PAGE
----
Key members of Baltimore’s City Council want the current council to consider legislation to authorize $535 million, over 25 years, in financing for public infrastructure improvements for the proposed Port Covington redevelopment despite the council facing heavy turnover this election year.
That is good news for Sagamore Development Co., which argues it needs a bill approving tax increment financing for the project through the council and signed by the mayor by the end of the year.
The timeline for the start of construction is being driven by the growth of Baltimore-based sports apparel firm Under Armour. The company intends to build a global headquarters at Port Covington independent of Sagamore Development’s plans for a $5.5 billion mixed-use development of the roughly 260-acre underused industrial site.
Sagamore officials called the redevelopment of a former Sam’s Club at Port Covington into an Under Armour office building the “pressure release valve” for that company, and said they have “no more tricks.” To make the project, work construction would have to begin by 2017 so Under Armour can begin delivering buildings by 2019.
“It’s not an ultimatum at all, it’s a statement, and it’s that for Under Armour to grow here, and to keep pace here in Maryland, we would need to have buildings delivered in a time frame, which leads back to having the TIF approved and through the council by the end of this year,” Sagamore Development President Marc Weller said.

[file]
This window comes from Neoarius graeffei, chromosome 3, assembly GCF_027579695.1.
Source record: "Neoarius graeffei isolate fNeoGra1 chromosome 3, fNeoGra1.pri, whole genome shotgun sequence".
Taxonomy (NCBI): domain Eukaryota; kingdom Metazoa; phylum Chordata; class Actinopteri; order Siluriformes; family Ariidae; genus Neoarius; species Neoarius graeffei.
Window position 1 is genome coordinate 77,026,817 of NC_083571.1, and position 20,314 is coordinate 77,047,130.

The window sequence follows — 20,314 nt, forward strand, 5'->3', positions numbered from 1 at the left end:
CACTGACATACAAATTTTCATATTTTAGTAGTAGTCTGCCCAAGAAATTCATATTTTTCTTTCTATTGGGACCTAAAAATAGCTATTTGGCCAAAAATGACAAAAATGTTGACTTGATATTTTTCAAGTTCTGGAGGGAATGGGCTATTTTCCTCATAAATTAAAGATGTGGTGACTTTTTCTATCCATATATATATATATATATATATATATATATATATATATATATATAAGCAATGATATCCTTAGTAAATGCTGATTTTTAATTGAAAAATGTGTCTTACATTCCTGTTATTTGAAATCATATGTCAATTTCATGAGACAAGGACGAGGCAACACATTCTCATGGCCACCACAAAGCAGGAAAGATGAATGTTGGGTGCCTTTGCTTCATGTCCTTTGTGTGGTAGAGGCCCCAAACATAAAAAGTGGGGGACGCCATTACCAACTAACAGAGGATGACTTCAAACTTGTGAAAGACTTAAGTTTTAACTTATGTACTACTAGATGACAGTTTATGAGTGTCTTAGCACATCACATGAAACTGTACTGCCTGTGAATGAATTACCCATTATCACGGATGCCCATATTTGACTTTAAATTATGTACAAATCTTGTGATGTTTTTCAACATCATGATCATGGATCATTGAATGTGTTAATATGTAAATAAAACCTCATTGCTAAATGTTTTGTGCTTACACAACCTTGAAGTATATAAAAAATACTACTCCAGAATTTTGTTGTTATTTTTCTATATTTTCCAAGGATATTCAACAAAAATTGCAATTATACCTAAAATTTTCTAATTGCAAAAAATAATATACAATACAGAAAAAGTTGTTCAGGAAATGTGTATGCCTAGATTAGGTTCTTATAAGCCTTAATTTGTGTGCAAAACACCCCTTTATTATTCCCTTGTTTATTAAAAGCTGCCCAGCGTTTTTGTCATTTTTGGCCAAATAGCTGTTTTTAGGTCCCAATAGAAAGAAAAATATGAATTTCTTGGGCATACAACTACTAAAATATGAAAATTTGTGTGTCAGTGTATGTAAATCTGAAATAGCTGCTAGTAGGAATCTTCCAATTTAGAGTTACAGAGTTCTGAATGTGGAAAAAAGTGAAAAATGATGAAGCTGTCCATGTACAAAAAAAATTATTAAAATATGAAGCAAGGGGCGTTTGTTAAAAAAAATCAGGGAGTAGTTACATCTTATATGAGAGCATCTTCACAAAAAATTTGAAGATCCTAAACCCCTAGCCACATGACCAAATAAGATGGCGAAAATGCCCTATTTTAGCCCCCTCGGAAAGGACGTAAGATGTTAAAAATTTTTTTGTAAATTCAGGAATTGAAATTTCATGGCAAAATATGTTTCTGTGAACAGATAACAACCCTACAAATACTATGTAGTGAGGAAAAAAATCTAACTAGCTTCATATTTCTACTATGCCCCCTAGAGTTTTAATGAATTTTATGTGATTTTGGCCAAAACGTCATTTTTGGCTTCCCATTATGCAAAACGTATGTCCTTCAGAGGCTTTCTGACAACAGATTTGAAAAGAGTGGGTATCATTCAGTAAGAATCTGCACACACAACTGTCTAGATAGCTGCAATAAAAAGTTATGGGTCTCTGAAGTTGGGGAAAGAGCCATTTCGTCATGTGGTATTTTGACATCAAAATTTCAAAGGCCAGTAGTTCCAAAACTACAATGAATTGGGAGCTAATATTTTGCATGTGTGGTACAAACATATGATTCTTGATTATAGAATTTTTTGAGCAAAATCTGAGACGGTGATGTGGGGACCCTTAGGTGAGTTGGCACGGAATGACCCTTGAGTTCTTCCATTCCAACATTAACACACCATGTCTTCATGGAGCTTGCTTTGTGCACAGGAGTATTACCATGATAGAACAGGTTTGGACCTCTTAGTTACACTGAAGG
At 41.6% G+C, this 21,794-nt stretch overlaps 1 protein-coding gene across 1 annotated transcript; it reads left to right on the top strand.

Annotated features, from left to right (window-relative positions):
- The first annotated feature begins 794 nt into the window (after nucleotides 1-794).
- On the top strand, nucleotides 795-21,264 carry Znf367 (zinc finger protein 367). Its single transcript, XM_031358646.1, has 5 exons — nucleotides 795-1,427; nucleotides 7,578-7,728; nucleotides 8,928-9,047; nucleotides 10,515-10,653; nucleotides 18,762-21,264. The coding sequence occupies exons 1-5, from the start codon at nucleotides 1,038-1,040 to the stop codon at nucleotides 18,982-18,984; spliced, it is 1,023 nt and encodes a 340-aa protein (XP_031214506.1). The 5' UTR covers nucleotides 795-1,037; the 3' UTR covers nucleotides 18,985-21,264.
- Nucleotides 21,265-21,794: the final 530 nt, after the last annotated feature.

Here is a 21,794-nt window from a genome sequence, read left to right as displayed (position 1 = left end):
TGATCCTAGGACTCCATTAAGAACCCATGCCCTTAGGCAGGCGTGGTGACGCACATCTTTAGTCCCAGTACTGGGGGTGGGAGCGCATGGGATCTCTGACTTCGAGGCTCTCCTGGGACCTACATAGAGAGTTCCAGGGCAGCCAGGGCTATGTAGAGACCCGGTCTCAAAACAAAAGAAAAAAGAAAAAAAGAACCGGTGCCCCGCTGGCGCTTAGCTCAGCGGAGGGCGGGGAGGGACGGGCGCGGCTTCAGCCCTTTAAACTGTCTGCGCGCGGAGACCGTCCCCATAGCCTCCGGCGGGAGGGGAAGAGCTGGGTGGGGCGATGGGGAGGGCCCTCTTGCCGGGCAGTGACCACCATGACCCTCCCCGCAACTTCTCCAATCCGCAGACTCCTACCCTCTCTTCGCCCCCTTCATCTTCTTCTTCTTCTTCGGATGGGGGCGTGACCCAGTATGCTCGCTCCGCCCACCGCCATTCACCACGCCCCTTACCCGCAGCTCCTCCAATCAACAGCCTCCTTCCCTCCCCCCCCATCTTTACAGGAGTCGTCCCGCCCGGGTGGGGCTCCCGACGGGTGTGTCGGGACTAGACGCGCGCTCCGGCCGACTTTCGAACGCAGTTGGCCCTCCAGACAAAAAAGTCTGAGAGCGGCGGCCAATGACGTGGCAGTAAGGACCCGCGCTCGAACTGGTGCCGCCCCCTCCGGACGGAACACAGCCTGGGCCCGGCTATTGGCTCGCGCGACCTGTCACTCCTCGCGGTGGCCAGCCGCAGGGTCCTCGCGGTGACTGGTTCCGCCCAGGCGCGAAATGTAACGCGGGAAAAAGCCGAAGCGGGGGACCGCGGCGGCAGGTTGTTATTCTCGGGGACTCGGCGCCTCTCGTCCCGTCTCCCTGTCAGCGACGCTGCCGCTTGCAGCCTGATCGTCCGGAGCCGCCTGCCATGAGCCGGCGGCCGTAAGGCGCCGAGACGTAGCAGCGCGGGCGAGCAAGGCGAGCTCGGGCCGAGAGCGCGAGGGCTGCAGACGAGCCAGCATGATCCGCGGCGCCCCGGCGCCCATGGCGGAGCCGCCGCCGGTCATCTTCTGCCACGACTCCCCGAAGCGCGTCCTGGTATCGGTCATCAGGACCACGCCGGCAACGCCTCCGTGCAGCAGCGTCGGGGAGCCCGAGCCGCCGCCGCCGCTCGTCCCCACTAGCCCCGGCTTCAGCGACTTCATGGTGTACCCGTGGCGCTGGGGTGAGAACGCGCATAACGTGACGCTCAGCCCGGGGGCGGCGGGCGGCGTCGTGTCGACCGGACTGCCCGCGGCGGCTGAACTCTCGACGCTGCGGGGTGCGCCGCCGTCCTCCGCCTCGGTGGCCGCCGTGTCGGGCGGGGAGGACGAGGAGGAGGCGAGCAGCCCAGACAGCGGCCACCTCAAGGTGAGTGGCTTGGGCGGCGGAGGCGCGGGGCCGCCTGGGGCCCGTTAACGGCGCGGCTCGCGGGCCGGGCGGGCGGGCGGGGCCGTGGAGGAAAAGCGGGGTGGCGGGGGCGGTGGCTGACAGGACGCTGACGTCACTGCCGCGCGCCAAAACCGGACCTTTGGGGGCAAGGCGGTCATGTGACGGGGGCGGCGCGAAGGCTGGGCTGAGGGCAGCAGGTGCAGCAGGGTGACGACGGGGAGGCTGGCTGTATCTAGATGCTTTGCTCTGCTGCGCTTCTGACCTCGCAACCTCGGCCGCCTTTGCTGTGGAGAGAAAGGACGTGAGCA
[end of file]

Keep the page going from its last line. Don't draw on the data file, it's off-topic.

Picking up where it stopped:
The $535 million in tax increment financing – essentially bonding on the part of the city – would be paid for entirely by additional property tax revenues from the Port Covington development.
First review of tax plan
On Thursday, the Baltimore Development Corp.’s board is scheduled to review the request for tax increment financing from Sagamore, which is backed by Under Armour CEO Kevin Plank. If the city eventually approves the request it will be the largest tax increment financing agreement Baltimore has ever awarded.
Previously the largest tax increment financing packages awarded by the city — and the Baltimore Development Corp. served as coordinating agency — was $160 million for Westport, $155 million for Harbor Point and $17.5 million for the University of Maryland, Baltimore BioPark.
The Baltimore Development Corp.’s Board of Directors will eventually make a recommendation on the proposal to the mayor, and then the Board of Finance must vote on whether to send tax increment financing legislation to the council. A handful of the leading Democratic candidates for mayor have argued any decision regarding the legislation should be left up to a new mayor and City Council.
Despite upcoming elections, which could result in as many as nine of 14 council seats changing hands, current city council members said they believe it’s their job to consider the proposal. The Democratic primary — the city’s de facto election in a town where Democrats outnumber Republican nearly 10 to one — is scheduled for April 26. Early voting starts April 14.
A spokesman for Baltimore City Council President Bernard C. “Jack” Young couldn’t say whether the current council could approve legislation by the end of the year. He said the council hasn’t even seen a bill yet, and added that there are still questions that remained to be answered.
“We can’t get over our skis. We’ve got to let the process work through the Baltimore Development Corp.,” spokesman Lester Davis said.
‘We’re not lame ducks’
But other council members believe there’s plenty of time for the council to consider public financing legislation before a new council and mayor take over in December.